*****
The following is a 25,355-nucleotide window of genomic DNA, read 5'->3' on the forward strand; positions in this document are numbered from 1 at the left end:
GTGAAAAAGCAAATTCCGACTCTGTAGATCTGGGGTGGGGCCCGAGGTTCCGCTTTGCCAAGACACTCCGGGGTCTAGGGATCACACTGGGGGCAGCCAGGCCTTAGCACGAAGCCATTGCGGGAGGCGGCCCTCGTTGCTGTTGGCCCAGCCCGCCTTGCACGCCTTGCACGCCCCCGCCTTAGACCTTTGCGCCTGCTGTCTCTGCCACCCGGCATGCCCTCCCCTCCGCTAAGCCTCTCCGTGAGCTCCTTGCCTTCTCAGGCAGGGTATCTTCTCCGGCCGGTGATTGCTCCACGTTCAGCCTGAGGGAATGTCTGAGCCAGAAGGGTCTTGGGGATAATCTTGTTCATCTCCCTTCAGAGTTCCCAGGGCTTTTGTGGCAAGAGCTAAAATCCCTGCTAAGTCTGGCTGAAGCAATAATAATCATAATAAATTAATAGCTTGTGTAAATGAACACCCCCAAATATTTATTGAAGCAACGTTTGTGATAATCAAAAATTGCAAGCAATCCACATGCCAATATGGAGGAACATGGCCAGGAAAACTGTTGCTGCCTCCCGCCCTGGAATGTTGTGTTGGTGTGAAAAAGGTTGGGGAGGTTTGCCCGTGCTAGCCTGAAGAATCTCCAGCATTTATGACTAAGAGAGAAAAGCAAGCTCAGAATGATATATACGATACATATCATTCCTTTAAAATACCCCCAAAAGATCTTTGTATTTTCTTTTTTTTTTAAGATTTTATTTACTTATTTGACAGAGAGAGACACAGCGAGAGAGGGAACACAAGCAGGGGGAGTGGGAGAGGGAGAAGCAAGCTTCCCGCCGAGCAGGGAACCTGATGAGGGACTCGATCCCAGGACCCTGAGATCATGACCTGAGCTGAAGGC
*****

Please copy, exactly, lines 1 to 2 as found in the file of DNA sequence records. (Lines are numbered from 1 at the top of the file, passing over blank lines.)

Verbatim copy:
The following is a 25,355-nucleotide window of genomic DNA, read 5'->3' on the forward strand; positions in this document are numbered from 1 at the left end:
GTGAAAAAGCAAATTCCGACTCTGTAGATCTGGGGTGGGGCCCGAGGTTCCGCTTTGCCAAGACACTCCGGGGTCTAGGGATCACACTGGGGGCAGCCAGGCCTTAGCACGAAGCCATTGCGGGAGGCGGCCCTCGTTGCTGTTGGCCCAGCCCGCCTTGCACGCCTTGCACGCCCCCGCCTTAGACCTTTGCGCCTGCTGTCTCTGCCACCCGGCATGCCCTCCCCTCCGCTAAGCCTCTCCGTGAGCTCCTTGCCTTCTCAGGCAGGGTATCTTCTCCGGCCGGTGATTGCTCCACGTTCAGCCTGAGGGAATGTCTGAGCCAGAAGGGTCTTGGGGATAATCTTGTTCATCTCCCTTCAGAGTTCCCAGGGCTTTTGTGGCAAGAGCTAAAATCCCTGCTAAGTCTGGCTGAAGCAATAATAATCATAATAAATTAATAGCTTGTGTAAATGAACACCCCCAAATATTTATTGAAGCAACGTTTGTGATAATCAAAAATTGCAAGCAATCCACATGCCAATATGGAGGAACATGGCCAGGAAAACTGTTGCTGCCTCCCGCCCTGGAATGTTGTGTTGGTGTGAAAAAGGTTGGGGAGGTTTGCCCGTGCTAGCCTGAAGAATCTCCAGCATTTATGACTAAGAGAGAAAAGCAAGCTCAGAATGATATATACGATACATATCATTCCTTTAAAATACCCCCAAAAGATCTTTGTATTTTCTTTTTTTTTTAAGATTTTATTTACTTATTTGACAGAGAGAGACACAGCGAGAGAGGGAACACAAGCAGGGGGAGTGGGAGAGGGAGAAGCAAGCTTCCCGCCGAGCAGGGAACCTGATGAGGGACTCGATCCCAGGACCCTGAGATCATGACCTGAGCTGAAGGC